Consumer Privacy Groups Stress Opposition To Settlement In Google Privacy Suit

SANTA MONICA, CA — Five consumer privacy groups today emphasized their continuing opposition to a proposed $8.5 million settlement in a class action suit against Google for privacy violations in the way it handled users’ search data because the chanel espadrilles proposed deal provides no benefit to class members.

In a letter to Judge Edward J. Davila, the Electronic Privacy Information Center (EPIC), Consumer Watchdog, Privacy Rights Clearinghouse, the Center for Digital Democracy and Patient Privacy Rights said:

“First, the proposed settlement fails to require Google to make any substantive changes to its business practices; second, it provides no monetary relief to the class; and third, the proposed cy pres allocations do not meet the Ninth Circuit’s requirements for alignment with the interests of class members.”

Read the groups’ letter here: http://www.consumerwatchdog.org/resources/cpo-ltr-judge-davila-re-gaos.pdf

The final fairness hearing in the case, known as the Google Referrer Header Litigation, is before Judge Davaila on Friday in U.S. District Court in San Jose, CA.

“As the date of the final fairness hearing approaches, we respectfully urge you to address the ‘obvious deficiencies’ we identified in our letter to you last year,” the groups wrote.

Read the groups’ earlier letter here: http://www.consumerwatchdog.org/resources/epicetal-inregoogle-10-13.pdf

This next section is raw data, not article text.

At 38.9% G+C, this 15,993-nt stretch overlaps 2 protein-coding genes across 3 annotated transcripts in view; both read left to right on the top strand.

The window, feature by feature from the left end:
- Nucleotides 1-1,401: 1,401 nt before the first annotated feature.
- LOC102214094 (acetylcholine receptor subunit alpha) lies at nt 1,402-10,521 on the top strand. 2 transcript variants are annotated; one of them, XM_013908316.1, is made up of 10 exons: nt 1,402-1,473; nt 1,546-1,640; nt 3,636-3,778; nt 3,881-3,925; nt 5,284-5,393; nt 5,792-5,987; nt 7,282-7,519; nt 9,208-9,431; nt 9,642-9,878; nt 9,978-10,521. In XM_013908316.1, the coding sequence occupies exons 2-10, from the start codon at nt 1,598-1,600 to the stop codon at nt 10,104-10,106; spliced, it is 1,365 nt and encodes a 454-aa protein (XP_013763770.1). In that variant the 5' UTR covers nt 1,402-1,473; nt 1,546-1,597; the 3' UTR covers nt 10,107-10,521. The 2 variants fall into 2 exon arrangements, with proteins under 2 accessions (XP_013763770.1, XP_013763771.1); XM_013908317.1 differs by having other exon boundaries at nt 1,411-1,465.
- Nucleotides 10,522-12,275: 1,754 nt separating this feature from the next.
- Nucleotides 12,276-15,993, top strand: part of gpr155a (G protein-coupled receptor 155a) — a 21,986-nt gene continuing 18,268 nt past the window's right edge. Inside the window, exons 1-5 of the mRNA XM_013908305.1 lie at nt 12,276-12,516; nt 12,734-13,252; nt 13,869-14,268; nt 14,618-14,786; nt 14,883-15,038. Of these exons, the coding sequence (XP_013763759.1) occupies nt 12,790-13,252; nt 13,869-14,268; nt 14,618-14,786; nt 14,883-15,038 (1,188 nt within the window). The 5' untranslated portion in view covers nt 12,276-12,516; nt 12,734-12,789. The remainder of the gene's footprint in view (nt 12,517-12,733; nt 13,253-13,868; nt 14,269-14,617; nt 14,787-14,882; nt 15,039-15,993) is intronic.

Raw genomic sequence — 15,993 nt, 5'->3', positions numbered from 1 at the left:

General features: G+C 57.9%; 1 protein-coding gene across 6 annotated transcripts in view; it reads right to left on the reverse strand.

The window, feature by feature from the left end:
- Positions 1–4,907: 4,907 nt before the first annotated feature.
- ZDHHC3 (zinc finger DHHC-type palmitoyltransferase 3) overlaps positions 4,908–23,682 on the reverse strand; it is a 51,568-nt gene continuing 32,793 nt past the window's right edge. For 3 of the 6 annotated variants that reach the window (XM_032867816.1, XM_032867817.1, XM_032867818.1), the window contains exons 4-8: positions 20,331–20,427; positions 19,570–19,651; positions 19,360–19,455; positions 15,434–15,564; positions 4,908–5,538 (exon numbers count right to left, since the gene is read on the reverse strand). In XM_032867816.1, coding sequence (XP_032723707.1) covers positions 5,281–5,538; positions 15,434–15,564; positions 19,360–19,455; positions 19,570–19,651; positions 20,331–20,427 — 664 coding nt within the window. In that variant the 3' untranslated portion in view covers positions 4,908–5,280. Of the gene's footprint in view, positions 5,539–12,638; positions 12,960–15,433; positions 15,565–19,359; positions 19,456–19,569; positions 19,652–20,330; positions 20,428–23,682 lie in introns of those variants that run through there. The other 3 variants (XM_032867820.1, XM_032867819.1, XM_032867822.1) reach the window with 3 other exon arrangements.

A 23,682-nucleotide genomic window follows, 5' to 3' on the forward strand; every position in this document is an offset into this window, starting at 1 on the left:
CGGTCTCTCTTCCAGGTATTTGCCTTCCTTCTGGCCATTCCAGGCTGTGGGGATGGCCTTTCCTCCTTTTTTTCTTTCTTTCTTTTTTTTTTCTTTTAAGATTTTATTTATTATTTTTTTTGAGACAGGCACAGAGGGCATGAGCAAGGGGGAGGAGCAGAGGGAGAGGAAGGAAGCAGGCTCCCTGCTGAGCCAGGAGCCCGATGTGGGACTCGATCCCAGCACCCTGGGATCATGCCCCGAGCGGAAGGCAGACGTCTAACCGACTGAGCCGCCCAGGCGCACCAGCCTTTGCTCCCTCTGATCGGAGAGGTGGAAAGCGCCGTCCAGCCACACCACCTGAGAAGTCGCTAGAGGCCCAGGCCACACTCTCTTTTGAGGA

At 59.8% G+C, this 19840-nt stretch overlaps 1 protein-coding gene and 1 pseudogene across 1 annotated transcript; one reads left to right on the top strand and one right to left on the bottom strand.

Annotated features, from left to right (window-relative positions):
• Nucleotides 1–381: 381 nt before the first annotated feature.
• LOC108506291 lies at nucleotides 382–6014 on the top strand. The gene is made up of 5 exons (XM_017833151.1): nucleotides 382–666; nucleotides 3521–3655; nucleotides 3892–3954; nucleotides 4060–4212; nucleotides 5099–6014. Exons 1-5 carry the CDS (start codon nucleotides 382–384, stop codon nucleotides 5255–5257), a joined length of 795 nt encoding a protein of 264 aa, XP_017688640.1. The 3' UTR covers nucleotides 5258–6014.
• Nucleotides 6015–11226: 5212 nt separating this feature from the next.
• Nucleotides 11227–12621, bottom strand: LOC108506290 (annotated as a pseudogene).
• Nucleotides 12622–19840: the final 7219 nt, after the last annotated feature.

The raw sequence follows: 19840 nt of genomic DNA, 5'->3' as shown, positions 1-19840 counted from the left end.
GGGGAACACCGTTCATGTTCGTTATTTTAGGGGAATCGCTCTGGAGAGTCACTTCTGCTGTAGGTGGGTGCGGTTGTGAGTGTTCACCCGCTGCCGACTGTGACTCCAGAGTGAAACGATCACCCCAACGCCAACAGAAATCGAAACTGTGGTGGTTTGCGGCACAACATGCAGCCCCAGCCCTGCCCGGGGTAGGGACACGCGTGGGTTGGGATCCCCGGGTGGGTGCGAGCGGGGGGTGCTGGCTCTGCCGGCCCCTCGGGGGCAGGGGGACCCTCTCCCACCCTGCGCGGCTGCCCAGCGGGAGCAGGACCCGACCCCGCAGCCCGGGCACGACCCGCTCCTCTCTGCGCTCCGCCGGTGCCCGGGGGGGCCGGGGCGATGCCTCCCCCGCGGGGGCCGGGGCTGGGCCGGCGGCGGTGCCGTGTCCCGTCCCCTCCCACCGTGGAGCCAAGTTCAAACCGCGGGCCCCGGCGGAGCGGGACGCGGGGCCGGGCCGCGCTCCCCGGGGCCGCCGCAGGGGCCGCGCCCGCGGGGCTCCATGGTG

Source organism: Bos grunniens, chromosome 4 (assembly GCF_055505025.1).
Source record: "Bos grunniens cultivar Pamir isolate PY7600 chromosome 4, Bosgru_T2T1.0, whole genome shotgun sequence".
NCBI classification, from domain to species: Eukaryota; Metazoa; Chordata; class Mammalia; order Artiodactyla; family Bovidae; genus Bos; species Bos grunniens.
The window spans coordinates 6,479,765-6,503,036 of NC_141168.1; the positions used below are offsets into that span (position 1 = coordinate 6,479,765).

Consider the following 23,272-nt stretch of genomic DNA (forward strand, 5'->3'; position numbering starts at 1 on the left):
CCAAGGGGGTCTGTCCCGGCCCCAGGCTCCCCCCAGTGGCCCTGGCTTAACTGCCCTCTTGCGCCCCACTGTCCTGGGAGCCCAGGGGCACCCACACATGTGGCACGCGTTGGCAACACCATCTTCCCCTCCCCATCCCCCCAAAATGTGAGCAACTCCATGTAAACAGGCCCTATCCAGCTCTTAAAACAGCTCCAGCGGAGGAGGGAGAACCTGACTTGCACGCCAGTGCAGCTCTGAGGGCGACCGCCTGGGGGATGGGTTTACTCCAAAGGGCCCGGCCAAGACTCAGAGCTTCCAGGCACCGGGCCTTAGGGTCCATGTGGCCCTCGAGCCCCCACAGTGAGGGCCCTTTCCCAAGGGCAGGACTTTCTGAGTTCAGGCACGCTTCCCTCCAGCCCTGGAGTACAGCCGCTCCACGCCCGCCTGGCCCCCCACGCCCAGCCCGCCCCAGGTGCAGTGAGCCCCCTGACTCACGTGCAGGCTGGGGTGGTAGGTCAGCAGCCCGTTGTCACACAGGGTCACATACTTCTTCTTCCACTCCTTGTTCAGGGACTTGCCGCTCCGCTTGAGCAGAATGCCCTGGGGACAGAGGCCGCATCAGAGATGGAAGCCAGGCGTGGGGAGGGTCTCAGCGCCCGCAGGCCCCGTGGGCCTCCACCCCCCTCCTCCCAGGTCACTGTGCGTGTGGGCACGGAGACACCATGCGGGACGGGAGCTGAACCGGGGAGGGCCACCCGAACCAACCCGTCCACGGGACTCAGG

The five consumer privacy groups have also asked the Federal Trade Commission and the California Attorney General to oppose the settlement.

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Visit Consumer Watchdog’s website at: www.ConsumerWatchdog.org

Published by John M. Simpson

John M. Simpson is a leading voice on technological privacy and stem cell research issues. His investigations this year of Google’s online privacy practices and book publishing agreements triggered intense media scrutiny and federal interest in the online giant’s business practices. His critique of patents on human embryonic stem cells has been key to expanding the ability of American scientists to conduct stem cell research. He has ensured that California’s taxpayer-funded stem cell research will lead to broadly accessible and affordable medicine and not just government-subsidized profiteering. Prior to joining Consumer Watchdog in 2005, he was executive editor of Tribune Media Services International, a syndication company. Before that, he was deputy editor of USA Today and editor of its international edition. Simpson taught journalism a Dublin City University in Ireland, and consulted for The Irish Times and The Gleaner in Jamaica. He served as president of the World Editors Forum. He holds a B.A. in philosophy from Harpur College of SUNY Binghamton and was a Gannett Fellow at the Center for Asian and Pacific Studies at the University of Hawaii. He has an M.A. in Communication Management from USC’s Annenberg School for Communication.

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